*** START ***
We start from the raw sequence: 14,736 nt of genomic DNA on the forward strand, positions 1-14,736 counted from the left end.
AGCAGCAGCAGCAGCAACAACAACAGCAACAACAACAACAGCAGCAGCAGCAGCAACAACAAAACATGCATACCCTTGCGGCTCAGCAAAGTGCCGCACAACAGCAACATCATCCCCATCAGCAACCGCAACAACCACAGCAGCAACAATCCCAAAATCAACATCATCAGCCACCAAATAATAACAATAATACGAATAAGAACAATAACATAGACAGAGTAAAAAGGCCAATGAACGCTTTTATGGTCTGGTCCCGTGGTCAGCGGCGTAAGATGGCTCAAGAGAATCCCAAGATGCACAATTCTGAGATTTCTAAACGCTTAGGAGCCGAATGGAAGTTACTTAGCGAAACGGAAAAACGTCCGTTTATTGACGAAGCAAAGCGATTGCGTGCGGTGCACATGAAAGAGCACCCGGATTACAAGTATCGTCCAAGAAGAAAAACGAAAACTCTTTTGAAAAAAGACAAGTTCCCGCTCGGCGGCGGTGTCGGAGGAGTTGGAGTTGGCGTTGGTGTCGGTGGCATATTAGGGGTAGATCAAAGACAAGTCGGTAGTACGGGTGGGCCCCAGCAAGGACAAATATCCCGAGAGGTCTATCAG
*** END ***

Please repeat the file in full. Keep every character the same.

We start from the raw sequence: 14,736 nt of genomic DNA on the forward strand, positions 1-14,736 counted from the left end.
AGCAGCAGCAGCAGCAACAACAACAGCAACAACAACAACAGCAGCAGCAGCAGCAACAACAAAACATGCATACCCTTGCGGCTCAGCAAAGTGCCGCACAACAGCAACATCATCCCCATCAGCAACCGCAACAACCACAGCAGCAACAATCCCAAAATCAACATCATCAGCCACCAAATAATAACAATAATACGAATAAGAACAATAACATAGACAGAGTAAAAAGGCCAATGAACGCTTTTATGGTCTGGTCCCGTGGTCAGCGGCGTAAGATGGCTCAAGAGAATCCCAAGATGCACAATTCTGAGATTTCTAAACGCTTAGGAGCCGAATGGAAGTTACTTAGCGAAACGGAAAAACGTCCGTTTATTGACGAAGCAAAGCGATTGCGTGCGGTGCACATGAAAGAGCACCCGGATTACAAGTATCGTCCAAGAAGAAAAACGAAAACTCTTTTGAAAAAAGACAAGTTCCCGCTCGGCGGCGGTGTCGGAGGAGTTGGAGTTGGCGTTGGTGTCGGTGGCATATTAGGGGTAGATCAAAGACAAGTCGGTAGTACGGGTGGGCCCCAGCAAGGACAAATATCCCGAGAGGTCTATCAG